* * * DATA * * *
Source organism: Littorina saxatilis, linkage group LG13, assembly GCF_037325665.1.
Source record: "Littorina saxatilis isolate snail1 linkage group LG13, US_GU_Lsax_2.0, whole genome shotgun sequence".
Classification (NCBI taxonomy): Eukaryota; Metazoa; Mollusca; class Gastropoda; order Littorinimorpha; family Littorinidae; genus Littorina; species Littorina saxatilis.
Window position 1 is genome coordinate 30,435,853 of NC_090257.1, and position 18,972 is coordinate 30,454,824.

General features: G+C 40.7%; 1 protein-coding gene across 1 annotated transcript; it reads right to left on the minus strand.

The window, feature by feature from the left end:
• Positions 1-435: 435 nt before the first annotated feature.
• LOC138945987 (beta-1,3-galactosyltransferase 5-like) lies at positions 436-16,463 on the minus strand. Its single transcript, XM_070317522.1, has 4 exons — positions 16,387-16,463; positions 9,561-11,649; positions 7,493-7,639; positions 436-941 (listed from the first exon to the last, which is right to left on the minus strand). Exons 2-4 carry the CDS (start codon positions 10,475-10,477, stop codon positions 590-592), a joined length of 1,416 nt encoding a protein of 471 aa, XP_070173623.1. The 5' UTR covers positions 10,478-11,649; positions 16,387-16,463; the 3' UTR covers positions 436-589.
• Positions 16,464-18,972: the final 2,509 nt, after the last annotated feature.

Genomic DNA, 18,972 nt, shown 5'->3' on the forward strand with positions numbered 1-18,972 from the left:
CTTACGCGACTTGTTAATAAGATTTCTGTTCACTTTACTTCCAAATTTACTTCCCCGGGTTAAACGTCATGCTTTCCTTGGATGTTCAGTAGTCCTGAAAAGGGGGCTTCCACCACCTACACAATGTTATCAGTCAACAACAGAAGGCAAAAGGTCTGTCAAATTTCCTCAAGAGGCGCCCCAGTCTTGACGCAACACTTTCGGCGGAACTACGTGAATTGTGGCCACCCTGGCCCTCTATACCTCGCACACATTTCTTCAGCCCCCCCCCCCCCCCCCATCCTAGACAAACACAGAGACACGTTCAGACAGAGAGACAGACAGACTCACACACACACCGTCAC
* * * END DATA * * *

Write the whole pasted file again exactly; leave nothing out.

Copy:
Source organism: Littorina saxatilis, linkage group LG13, assembly GCF_037325665.1.
Source record: "Littorina saxatilis isolate snail1 linkage group LG13, US_GU_Lsax_2.0, whole genome shotgun sequence".
Classification (NCBI taxonomy): Eukaryota; Metazoa; Mollusca; class Gastropoda; order Littorinimorpha; family Littorinidae; genus Littorina; species Littorina saxatilis.
Window position 1 is genome coordinate 30,435,853 of NC_090257.1, and position 18,972 is coordinate 30,454,824.

General features: G+C 40.7%; 1 protein-coding gene across 1 annotated transcript; it reads right to left on the minus strand.

The window, feature by feature from the left end:
• Positions 1-435: 435 nt before the first annotated feature.
• LOC138945987 (beta-1,3-galactosyltransferase 5-like) lies at positions 436-16,463 on the minus strand. Its single transcript, XM_070317522.1, has 4 exons — positions 16,387-16,463; positions 9,561-11,649; positions 7,493-7,639; positions 436-941 (listed from the first exon to the last, which is right to left on the minus strand). Exons 2-4 carry the CDS (start codon positions 10,475-10,477, stop codon positions 590-592), a joined length of 1,416 nt encoding a protein of 471 aa, XP_070173623.1. The 5' UTR covers positions 10,478-11,649; positions 16,387-16,463; the 3' UTR covers positions 436-589.
• Positions 16,464-18,972: the final 2,509 nt, after the last annotated feature.

Genomic DNA, 18,972 nt, shown 5'->3' on the forward strand with positions numbered 1-18,972 from the left:
CTTACGCGACTTGTTAATAAGATTTCTGTTCACTTTACTTCCAAATTTACTTCCCCGGGTTAAACGTCATGCTTTCCTTGGATGTTCAGTAGTCCTGAAAAGGGGGCTTCCACCACCTACACAATGTTATCAGTCAACAACAGAAGGCAAAAGGTCTGTCAAATTTCCTCAAGAGGCGCCCCAGTCTTGACGCAACACTTTCGGCGGAACTACGTGAATTGTGGCCACCCTGGCCCTCTATACCTCGCACACATTTCTTCAGCCCCCCCCCCCCCCCCCATCCTAGACAAACACAGAGACACGTTCAGACAGAGAGACAGACAGACTCACACACACACCGTCAC